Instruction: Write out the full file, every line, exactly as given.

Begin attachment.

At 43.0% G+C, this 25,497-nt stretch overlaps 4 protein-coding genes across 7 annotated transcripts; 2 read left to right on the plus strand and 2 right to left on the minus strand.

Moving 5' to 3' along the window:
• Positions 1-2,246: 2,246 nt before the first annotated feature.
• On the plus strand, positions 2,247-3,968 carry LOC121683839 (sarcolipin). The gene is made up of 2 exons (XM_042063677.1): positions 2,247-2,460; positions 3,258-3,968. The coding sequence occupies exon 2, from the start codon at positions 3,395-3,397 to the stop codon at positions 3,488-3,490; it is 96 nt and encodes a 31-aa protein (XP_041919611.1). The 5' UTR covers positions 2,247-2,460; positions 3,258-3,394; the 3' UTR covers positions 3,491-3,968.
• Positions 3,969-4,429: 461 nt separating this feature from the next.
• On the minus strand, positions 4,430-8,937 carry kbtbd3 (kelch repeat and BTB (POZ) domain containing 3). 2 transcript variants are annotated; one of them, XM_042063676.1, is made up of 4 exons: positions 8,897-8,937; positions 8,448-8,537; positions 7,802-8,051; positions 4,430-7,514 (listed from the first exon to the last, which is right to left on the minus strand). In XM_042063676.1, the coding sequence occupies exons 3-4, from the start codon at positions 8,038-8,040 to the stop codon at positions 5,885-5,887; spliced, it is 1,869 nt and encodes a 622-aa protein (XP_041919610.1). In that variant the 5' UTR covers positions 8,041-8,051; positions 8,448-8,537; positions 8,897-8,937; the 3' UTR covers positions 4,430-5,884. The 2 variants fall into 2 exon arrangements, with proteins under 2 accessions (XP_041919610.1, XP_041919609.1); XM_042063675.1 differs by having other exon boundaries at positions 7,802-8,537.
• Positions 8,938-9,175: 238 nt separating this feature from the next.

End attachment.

At 43.0% G+C, this 25,497-nt stretch overlaps 4 protein-coding genes across 7 annotated transcripts; 2 read left to right on the plus strand and 2 right to left on the minus strand.

Moving 5' to 3' along the window:
• Positions 1-2,246: 2,246 nt before the first annotated feature.
• On the plus strand, positions 2,247-3,968 carry LOC121683839 (sarcolipin). The gene is made up of 2 exons (XM_042063677.1): positions 2,247-2,460; positions 3,258-3,968. The coding sequence occupies exon 2, from the start codon at positions 3,395-3,397 to the stop codon at positions 3,488-3,490; it is 96 nt and encodes a 31-aa protein (XP_041919611.1). The 5' UTR covers positions 2,247-2,460; positions 3,258-3,394; the 3' UTR covers positions 3,491-3,968.
• Positions 3,969-4,429: 461 nt separating this feature from the next.
• On the minus strand, positions 4,430-8,937 carry kbtbd3 (kelch repeat and BTB (POZ) domain containing 3). 2 transcript variants are annotated; one of them, XM_042063676.1, is made up of 4 exons: positions 8,897-8,937; positions 8,448-8,537; positions 7,802-8,051; positions 4,430-7,514 (listed from the first exon to the last, which is right to left on the minus strand). In XM_042063676.1, the coding sequence occupies exons 3-4, from the start codon at positions 8,038-8,040 to the stop codon at positions 5,885-5,887; spliced, it is 1,869 nt and encodes a 622-aa protein (XP_041919610.1). In that variant the 5' UTR covers positions 8,041-8,051; positions 8,448-8,537; positions 8,897-8,937; the 3' UTR covers positions 4,430-5,884. The 2 variants fall into 2 exon arrangements, with proteins under 2 accessions (XP_041919610.1, XP_041919609.1); XM_042063675.1 differs by having other exon boundaries at positions 7,802-8,537.
• Positions 8,938-9,175: 238 nt separating this feature from the next.